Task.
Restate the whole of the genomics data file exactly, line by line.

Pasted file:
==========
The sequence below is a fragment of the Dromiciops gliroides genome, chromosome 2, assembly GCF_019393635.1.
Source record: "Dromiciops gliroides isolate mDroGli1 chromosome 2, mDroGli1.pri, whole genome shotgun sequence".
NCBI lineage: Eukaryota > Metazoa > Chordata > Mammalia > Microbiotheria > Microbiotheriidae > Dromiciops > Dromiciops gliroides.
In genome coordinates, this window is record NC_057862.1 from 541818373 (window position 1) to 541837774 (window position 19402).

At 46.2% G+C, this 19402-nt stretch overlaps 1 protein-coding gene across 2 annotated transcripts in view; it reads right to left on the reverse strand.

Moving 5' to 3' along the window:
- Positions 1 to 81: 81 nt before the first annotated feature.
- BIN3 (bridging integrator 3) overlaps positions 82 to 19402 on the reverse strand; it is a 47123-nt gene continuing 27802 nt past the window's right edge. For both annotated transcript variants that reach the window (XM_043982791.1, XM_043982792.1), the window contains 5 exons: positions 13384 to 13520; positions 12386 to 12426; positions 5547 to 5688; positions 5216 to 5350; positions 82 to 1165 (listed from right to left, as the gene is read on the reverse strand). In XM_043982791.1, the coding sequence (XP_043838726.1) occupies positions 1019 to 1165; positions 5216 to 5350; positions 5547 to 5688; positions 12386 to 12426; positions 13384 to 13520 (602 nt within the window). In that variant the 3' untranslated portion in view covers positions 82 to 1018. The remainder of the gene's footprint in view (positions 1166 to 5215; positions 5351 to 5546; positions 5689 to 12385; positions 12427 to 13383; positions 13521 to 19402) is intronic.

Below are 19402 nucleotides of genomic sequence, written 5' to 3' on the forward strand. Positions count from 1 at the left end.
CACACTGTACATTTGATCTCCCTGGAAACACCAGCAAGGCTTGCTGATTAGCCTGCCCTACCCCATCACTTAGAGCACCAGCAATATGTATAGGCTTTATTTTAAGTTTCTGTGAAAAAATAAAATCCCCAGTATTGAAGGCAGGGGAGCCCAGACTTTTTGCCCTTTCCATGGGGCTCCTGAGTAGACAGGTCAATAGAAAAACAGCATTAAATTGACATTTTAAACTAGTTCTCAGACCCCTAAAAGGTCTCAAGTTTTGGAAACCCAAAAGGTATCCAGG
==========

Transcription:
The sequence below is a fragment of the Dromiciops gliroides genome, chromosome 2, assembly GCF_019393635.1.
Source record: "Dromiciops gliroides isolate mDroGli1 chromosome 2, mDroGli1.pri, whole genome shotgun sequence".
NCBI lineage: Eukaryota > Metazoa > Chordata > Mammalia > Microbiotheria > Microbiotheriidae > Dromiciops > Dromiciops gliroides.
In genome coordinates, this window is record NC_057862.1 from 541818373 (window position 1) to 541837774 (window position 19402).

At 46.2% G+C, this 19402-nt stretch overlaps 1 protein-coding gene across 2 annotated transcripts in view; it reads right to left on the reverse strand.

Moving 5' to 3' along the window:
- Positions 1 to 81: 81 nt before the first annotated feature.
- BIN3 (bridging integrator 3) overlaps positions 82 to 19402 on the reverse strand; it is a 47123-nt gene continuing 27802 nt past the window's right edge. For both annotated transcript variants that reach the window (XM_043982791.1, XM_043982792.1), the window contains 5 exons: positions 13384 to 13520; positions 12386 to 12426; positions 5547 to 5688; positions 5216 to 5350; positions 82 to 1165 (listed from right to left, as the gene is read on the reverse strand). In XM_043982791.1, the coding sequence (XP_043838726.1) occupies positions 1019 to 1165; positions 5216 to 5350; positions 5547 to 5688; positions 12386 to 12426; positions 13384 to 13520 (602 nt within the window). In that variant the 3' untranslated portion in view covers positions 82 to 1018. The remainder of the gene's footprint in view (positions 1166 to 5215; positions 5351 to 5546; positions 5689 to 12385; positions 12427 to 13383; positions 13521 to 19402) is intronic.

Below are 19402 nucleotides of genomic sequence, written 5' to 3' on the forward strand. Positions count from 1 at the left end.
CACACTGTACATTTGATCTCCCTGGAAACACCAGCAAGGCTTGCTGATTAGCCTGCCCTACCCCATCACTTAGAGCACCAGCAATATGTATAGGCTTTATTTTAAGTTTCTGTGAAAAAATAAAATCCCCAGTATTGAAGGCAGGGGAGCCCAGACTTTTTGCCCTTTCCATGGGGCTCCTGAGTAGACAGGTCAATAGAAAAACAGCATTAAATTGACATTTTAAACTAGTTCTCAGACCCCTAAAAGGTCTCAAGTTTTGGAAACCCAAAAGGTATCCAGG